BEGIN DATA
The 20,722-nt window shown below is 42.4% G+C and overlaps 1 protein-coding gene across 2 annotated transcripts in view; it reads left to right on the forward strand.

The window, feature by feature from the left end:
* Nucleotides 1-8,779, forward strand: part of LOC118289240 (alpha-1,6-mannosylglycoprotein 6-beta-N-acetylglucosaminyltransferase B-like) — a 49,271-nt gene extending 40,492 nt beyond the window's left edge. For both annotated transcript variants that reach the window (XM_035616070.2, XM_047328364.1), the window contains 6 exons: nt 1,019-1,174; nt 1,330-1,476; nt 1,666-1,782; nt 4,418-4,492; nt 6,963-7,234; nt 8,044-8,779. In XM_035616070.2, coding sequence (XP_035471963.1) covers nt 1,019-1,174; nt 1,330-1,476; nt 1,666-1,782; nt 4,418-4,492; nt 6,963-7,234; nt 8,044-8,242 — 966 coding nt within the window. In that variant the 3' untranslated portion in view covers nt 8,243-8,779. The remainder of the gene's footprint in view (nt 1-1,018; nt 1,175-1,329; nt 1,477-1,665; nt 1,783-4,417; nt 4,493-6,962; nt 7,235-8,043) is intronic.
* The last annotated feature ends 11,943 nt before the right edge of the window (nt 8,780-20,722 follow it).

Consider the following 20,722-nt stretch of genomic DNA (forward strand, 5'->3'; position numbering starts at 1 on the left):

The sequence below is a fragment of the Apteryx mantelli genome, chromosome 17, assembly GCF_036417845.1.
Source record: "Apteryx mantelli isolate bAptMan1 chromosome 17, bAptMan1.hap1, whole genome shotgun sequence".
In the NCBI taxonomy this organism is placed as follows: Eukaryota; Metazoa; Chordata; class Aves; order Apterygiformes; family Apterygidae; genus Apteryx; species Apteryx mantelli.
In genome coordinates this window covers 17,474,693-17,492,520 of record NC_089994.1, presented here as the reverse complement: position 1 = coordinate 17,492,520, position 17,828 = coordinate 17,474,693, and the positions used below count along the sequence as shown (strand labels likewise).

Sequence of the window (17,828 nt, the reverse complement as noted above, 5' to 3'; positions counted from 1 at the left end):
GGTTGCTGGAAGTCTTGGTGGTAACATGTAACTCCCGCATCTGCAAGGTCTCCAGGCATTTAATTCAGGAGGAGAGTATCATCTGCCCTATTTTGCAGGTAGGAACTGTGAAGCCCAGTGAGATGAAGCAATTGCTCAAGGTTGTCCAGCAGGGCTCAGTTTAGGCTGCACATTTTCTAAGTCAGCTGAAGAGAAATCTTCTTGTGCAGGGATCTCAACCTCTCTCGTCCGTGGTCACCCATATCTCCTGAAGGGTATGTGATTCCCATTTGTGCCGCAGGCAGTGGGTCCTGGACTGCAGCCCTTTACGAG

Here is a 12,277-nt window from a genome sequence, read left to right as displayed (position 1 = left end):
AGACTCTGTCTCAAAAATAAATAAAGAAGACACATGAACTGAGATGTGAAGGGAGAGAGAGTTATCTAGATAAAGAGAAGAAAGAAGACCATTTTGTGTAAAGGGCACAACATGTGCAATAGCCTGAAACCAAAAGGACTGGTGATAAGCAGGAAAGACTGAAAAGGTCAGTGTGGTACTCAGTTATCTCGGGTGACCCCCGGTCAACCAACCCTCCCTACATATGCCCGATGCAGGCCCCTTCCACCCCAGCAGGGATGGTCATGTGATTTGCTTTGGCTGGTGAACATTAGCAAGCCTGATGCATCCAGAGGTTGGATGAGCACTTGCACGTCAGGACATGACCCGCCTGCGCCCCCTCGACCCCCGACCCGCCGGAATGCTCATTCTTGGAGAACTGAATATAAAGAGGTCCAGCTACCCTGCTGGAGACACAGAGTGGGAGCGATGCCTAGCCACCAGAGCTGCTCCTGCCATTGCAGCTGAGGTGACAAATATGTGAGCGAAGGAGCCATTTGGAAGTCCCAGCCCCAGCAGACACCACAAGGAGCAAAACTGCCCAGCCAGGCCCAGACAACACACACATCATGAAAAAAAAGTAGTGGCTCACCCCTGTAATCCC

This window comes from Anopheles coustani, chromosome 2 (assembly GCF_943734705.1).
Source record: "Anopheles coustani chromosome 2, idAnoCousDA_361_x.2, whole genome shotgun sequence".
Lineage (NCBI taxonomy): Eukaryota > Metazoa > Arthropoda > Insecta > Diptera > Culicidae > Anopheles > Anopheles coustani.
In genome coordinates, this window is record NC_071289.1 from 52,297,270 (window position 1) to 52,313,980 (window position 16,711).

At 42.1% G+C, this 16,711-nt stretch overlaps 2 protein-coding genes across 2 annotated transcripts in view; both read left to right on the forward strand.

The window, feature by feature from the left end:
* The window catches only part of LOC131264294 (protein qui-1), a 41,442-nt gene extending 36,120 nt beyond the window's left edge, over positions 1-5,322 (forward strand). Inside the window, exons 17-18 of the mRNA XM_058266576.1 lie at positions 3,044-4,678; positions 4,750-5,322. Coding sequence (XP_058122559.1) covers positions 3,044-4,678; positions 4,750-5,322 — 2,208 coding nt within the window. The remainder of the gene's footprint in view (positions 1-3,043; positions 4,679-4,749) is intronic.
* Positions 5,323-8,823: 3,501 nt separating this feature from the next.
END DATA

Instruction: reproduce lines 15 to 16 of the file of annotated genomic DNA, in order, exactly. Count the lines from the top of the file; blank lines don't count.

Source record: "Anopheles coustani chromosome 2, idAnoCousDA_361_x.2, whole genome shotgun sequence".
Lineage (NCBI taxonomy): Eukaryota > Metazoa > Arthropoda > Insecta > Diptera > Culicidae > Anopheles > Anopheles coustani.